CCY'15: Achieving behaviour change for detection and management of Lynch Syndrome.

Achieving behaviour change for detection and management of Lynch Syndrome. 

Project Lead: Dr Natalie Taylor, Centre for Healthcare Resilience and Implementation Science ("CHRIS")
Australian Institute of Health Innovation, Macquarie University.


  • Prof Jeffrey Braithwaite, Australian Institute of Health Innovation, Macquarie University
  • Dr Melvin Chin, Medical Oncology, Prince of Wales Hospital & UNSW Australia
  • Rachel Williams, Hereditary Cancer Clinic, Prince of Wales Hospital & UNSW Australia
  • Dr Deborah Debono, Australian Institute of Health Innovation, Macquarie University
  • Mary Potter, TCRN Consumer Adivsory Committee
  • Dr Sharron O'Neill, Faculty of Business and Economics, Macquarie University; Director, Lynch Syndrome Australia
  • Prof Elizabeth Salisbury, South Eastern Area Laboratory Services ("SEALS") Anatomical Pathology, Randwick & UNSW Australia
  • Dr Jordan Butler, SEALS Anatomical Pathology, Randwick

Project Aim:

To support healthcare professionals in developing strategies to improve screening and management of colorectal cancer patients with a high risk for Lynch Syndrome. 


Lynch Syndrome ("LS"), an inherited disorder that increases the risk of many cancers, is found in 2-5% of colorectal cancers. The condition is believed to affect tens of thousands of Australians, but it is extremely underdiagnosed. Despite early diagnosis being critical for managing the condition and reducing mortality, currently less than half of high-likelihood LS risk colorectal cancer ("CRC") patients in NSW are referred for LS gene mutation testing. There is a clear unmet need to develop and implement evidence-based interventions to address the barriers to referring high-likelihood risk CRC patients for screening.

Project Design:

The project uses the six-step, tested, Theoretical Domains Framework Implementation ("TDFI") approach. TDFI uses behaviour change theory and implementation science principles to identify and address barriers to behaviour change. We have successfully used this approach to implement clinical guidelines across UK hospitals, and demonstrated significant, cost-effective outcomes.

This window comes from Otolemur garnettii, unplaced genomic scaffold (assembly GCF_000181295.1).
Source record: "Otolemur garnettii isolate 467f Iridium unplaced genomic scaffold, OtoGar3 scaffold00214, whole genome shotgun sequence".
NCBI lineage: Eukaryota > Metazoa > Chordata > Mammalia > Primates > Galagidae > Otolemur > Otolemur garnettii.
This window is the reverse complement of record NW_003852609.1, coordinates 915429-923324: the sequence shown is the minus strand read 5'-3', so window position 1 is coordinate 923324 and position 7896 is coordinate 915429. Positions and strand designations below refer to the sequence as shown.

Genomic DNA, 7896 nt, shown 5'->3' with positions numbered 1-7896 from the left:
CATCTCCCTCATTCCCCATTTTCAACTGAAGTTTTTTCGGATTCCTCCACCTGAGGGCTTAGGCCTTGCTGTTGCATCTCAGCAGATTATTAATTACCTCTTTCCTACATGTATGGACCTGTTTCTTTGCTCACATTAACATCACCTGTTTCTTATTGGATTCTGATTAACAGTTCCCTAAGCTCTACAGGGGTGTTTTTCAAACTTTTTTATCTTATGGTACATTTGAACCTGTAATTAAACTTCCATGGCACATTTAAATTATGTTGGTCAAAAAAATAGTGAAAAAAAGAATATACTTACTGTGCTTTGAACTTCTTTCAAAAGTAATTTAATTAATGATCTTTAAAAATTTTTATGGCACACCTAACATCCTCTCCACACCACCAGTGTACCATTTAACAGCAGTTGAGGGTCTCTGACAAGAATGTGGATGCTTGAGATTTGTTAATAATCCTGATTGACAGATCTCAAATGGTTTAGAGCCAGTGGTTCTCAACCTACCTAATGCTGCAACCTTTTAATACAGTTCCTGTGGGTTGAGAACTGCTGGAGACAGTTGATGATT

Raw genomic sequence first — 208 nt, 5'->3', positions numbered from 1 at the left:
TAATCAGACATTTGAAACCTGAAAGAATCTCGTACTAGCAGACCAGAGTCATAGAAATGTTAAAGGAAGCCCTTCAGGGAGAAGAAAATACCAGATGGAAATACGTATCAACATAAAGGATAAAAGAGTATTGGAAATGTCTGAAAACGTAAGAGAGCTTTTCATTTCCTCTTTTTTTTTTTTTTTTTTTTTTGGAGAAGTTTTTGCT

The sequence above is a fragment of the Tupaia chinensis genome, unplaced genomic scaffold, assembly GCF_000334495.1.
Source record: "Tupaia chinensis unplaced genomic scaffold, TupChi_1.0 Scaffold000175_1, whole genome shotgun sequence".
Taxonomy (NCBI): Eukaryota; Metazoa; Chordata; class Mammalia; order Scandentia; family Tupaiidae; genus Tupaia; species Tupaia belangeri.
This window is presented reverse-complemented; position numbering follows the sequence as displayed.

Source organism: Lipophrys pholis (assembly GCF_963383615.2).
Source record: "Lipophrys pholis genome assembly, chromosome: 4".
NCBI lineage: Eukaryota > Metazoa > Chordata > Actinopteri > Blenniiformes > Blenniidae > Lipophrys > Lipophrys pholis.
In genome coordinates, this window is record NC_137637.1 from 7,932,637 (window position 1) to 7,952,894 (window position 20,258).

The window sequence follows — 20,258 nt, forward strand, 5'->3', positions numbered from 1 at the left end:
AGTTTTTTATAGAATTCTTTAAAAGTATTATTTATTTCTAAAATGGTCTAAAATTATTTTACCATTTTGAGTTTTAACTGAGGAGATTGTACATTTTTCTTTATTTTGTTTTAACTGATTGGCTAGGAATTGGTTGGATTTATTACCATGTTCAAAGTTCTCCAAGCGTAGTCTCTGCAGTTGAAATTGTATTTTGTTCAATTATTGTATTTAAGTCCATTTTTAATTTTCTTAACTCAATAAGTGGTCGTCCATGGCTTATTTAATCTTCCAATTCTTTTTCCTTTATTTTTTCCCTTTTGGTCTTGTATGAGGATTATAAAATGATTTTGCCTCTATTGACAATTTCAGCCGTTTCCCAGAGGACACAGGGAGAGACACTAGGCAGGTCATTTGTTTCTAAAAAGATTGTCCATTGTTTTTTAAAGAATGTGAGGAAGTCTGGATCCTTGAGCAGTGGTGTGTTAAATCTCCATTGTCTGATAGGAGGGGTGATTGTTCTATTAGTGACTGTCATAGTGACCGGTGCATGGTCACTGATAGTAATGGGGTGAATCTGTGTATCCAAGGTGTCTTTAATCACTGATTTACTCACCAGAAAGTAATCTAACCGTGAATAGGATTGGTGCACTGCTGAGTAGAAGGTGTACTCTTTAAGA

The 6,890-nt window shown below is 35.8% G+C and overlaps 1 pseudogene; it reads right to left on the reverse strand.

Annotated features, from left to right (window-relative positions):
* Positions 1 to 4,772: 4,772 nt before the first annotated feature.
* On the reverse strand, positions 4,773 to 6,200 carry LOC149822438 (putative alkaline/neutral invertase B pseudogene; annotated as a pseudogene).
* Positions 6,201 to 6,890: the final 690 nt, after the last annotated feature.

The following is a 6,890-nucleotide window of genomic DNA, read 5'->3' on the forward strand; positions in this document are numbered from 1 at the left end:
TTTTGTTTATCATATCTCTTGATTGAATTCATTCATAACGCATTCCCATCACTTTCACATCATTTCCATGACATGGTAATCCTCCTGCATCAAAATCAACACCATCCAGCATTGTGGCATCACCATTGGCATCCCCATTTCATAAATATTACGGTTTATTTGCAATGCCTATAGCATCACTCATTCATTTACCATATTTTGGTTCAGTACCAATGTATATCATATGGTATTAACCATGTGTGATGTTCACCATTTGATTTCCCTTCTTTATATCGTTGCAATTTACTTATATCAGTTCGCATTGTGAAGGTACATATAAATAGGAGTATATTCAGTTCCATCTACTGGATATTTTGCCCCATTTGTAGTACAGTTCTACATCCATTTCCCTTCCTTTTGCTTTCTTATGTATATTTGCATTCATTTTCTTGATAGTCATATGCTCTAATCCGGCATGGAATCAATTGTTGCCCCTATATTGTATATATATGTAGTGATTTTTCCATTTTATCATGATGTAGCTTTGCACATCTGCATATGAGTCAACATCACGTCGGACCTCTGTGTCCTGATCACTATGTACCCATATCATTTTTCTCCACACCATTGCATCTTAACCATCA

In this project we will use the TDFI approach in the Prince of Wales and St George hospitals to:

  • Form health care professional implementation teams and process map LS referrals
  • Conduct baseline audits of CRC surgery patients and LS genetic testing referrals to identify target behaviours for change
  • Undertake TDFI-guided interviews/focus groups with healthcare professionals to identify referral barriers (e.g. knowledge, environment/resources, memory, emotion)
  • Address key barriers by co-designing interventions with healthcare professionals using evidence-based strategies
  • Co-implement interventions
  • Evaluate effectiveness.

This Project will provide:

  • A better understanding of and potential to improve the processes involved in the detection of LS amongst CRC patients
  • A suite of interventions addressing key barriers to referring high-likelihood risk CRC patients for genetic testing for LS
  • Potential to increase the number of CRC high-likelihood LS patient referrals for genetic testing
  • Potential for more accurate identification and faster treatment of LS patients and their relatives, leading to improved patient outcomes within 12-15 months.  

A longer term aim of the project is to share the resulting interventions with hospitals both within and outside NSW to improve referral patterns of CRC patients with high-likelihood risk of LS. We also hope that this project will demonstrate the potential for the TDFI approach to be used to facilitate behaviour change for both healthcare professionals and patients for a range of cancers.

Project Updates:

– February 2016: Update: 2015 Cancer Challenge of the Year Lynch Syndrome Project

- January 2016: Lynch Syndrome Takes Centre Stage at COSA 2015

- March 2015: Announcement of Cancer Challenge of the Year 2015 project

The Cancer Challenge of the Year is an annual TCRN-funded research initiative. It provides up to $100,000 to support up to two translational research projects that seek to meet an unmet need in cancer patient care or treatment.

For further information regarding the CCY15 ‘Behaviour Change’ project, contact the TCRN